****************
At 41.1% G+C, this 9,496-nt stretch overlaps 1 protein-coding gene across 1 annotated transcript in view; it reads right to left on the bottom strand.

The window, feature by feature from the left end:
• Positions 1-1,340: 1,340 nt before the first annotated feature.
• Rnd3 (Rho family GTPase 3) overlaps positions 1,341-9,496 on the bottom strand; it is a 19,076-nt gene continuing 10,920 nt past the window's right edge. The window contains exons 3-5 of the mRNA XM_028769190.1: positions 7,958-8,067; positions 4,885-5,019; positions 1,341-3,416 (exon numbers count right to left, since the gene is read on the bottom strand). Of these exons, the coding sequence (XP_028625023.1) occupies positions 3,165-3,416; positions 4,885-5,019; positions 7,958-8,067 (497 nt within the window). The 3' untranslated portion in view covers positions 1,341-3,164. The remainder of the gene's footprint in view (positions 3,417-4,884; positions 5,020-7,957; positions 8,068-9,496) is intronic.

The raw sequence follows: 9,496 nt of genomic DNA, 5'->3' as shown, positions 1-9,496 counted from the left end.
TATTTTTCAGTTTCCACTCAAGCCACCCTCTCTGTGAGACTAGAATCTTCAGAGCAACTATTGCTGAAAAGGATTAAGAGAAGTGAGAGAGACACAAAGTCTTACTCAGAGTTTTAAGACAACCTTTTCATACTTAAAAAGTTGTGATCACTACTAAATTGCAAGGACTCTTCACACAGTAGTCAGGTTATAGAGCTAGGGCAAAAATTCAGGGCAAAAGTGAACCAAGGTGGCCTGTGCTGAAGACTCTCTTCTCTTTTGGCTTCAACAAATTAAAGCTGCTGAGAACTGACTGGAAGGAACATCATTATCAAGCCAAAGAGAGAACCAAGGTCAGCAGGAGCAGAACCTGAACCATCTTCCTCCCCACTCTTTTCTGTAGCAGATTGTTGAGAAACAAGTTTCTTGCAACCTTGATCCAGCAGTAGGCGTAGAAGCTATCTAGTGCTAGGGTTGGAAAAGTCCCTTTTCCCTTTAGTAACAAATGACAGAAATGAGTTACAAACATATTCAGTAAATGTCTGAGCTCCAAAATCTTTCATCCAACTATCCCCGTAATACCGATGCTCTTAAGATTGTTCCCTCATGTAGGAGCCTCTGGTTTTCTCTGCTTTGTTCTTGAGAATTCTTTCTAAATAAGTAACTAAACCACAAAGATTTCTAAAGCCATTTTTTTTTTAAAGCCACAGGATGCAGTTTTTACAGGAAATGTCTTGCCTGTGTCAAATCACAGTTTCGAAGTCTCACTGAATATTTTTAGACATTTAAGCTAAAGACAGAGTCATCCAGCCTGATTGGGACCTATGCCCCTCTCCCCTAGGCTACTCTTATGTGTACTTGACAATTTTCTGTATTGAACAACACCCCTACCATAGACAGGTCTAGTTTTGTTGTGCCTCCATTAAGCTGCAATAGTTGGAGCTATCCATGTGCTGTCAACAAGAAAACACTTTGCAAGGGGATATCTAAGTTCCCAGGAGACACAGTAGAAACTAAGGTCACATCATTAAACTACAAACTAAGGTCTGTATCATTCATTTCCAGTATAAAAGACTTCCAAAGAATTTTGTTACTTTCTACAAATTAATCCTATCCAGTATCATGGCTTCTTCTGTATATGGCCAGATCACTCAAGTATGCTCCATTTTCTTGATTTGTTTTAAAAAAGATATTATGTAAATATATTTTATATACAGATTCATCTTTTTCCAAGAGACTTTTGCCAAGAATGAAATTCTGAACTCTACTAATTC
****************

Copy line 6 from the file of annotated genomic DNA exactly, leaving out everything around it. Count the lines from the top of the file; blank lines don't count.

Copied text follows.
TATTTTTCAGTTTCCACTCAAGCCACCCTCTCTGTGAGACTAGAATCTTCAGAGCAACTATTGCTGAAAAGGATTAAGAGAAGTGAGAGAGACACAAAGTCTTACTCAGAGTTTTAAGACAACCTTTTCATACTTAAAAAGTTGTGATCACTACTAAATTGCAAGGACTCTTCACACAGTAGTCAGGTTATAGAGCTAGGGCAAAAATTCAGGGCAAAAGTGAACCAAGGTGGCCTGTGCTGAAGACTCTCTTCTCTTTTGGCTTCAACAAATTAAAGCTGCTGAGAACTGACTGGAAGGAACATCATTATCAAGCCAAAGAGAGAACCAAGGTCAGCAGGAGCAGAACCTGAACCATCTTCCTCCCCACTCTTTTCTGTAGCAGATTGTTGAGAAACAAGTTTCTTGCAACCTTGATCCAGCAGTAGGCGTAGAAGCTATCTAGTGCTAGGGTTGGAAAAGTCCCTTTTCCCTTTAGTAACAAATGACAGAAATGAGTTACAAACATATTCAGTAAATGTCTGAGCTCCAAAATCTTTCATCCAACTATCCCCGTAATACCGATGCTCTTAAGATTGTTCCCTCATGTAGGAGCCTCTGGTTTTCTCTGCTTTGTTCTTGAGAATTCTTTCTAAATAAGTAACTAAACCACAAAGATTTCTAAAGCCATTTTTTTTTTAAAGCCACAGGATGCAGTTTTTACAGGAAATGTCTTGCCTGTGTCAAATCACAGTTTCGAAGTCTCACTGAATATTTTTAGACATTTAAGCTAAAGACAGAGTCATCCAGCCTGATTGGGACCTATGCCCCTCTCCCCTAGGCTACTCTTATGTGTACTTGACAATTTTCTGTATTGAACAACACCCCTACCATAGACAGGTCTAGTTTTGTTGTGCCTCCATTAAGCTGCAATAGTTGGAGCTATCCATGTGCTGTCAACAAGAAAACACTTTGCAAGGGGATATCTAAGTTCCCAGGAGACACAGTAGAAACTAAGGTCACATCATTAAACTACAAACTAAGGTCTGTATCATTCATTTCCAGTATAAAAGACTTCCAAAGAATTTTGTTACTTTCTACAAATTAATCCTATCCAGTATCATGGCTTCTTCTGTATATGGCCAGATCACTCAAGTATGCTCCATTTTCTTGATTTGTTTTAAAAAAGATATTATGTAAATATATTTTATATACAGATTCATCTTTTTCCAAGAGACTTTTGCCAAGAATGAAATTCTGAACTCTACTAATTC